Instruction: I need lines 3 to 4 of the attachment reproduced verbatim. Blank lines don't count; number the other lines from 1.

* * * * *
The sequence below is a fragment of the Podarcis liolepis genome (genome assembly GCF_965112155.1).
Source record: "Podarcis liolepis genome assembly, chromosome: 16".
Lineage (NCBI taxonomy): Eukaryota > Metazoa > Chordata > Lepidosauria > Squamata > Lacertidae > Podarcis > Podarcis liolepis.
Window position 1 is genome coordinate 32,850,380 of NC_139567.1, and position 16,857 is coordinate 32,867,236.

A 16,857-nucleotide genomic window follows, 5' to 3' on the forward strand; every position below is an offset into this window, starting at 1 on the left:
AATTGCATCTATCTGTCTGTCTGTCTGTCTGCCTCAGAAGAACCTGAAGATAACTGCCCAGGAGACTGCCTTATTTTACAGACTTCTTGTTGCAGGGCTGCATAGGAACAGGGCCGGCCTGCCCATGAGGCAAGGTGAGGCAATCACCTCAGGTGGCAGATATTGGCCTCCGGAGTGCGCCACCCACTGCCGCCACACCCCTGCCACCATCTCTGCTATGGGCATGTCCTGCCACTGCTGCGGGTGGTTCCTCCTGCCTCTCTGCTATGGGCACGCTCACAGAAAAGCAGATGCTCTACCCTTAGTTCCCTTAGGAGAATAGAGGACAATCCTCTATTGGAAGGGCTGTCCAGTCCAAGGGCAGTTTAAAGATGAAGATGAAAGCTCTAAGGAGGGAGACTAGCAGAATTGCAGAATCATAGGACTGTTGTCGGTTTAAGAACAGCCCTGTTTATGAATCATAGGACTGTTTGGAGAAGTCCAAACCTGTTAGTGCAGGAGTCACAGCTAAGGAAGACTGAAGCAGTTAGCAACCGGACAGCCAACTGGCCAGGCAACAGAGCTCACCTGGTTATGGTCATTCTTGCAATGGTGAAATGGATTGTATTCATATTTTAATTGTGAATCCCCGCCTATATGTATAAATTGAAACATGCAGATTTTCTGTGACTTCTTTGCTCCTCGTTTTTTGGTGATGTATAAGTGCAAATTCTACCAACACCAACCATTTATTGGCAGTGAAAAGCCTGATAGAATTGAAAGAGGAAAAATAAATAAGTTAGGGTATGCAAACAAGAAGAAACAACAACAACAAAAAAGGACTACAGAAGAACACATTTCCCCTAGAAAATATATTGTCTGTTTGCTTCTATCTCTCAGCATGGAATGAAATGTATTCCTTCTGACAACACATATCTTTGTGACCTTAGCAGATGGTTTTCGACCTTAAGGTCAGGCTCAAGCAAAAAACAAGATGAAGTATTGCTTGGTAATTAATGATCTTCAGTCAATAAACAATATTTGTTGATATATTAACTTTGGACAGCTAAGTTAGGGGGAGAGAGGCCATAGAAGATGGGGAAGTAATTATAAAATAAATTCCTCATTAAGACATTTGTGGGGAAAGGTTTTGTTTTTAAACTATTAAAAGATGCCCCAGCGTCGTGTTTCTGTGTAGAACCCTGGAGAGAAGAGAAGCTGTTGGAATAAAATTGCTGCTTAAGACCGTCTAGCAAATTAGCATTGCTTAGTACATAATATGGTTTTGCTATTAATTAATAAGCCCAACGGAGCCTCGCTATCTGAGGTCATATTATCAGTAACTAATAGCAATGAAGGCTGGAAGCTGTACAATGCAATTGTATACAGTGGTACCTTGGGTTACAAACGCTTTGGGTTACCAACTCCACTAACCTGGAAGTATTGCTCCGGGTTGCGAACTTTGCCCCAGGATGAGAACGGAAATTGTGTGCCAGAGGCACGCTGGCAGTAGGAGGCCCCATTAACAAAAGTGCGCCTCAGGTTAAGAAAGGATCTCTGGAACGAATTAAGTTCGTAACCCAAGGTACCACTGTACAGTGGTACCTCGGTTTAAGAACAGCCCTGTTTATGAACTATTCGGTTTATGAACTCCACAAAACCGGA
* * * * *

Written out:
Lineage (NCBI taxonomy): Eukaryota > Metazoa > Chordata > Lepidosauria > Squamata > Lacertidae > Podarcis > Podarcis liolepis.
Window position 1 is genome coordinate 32,850,380 of NC_139567.1, and position 16,857 is coordinate 32,867,236.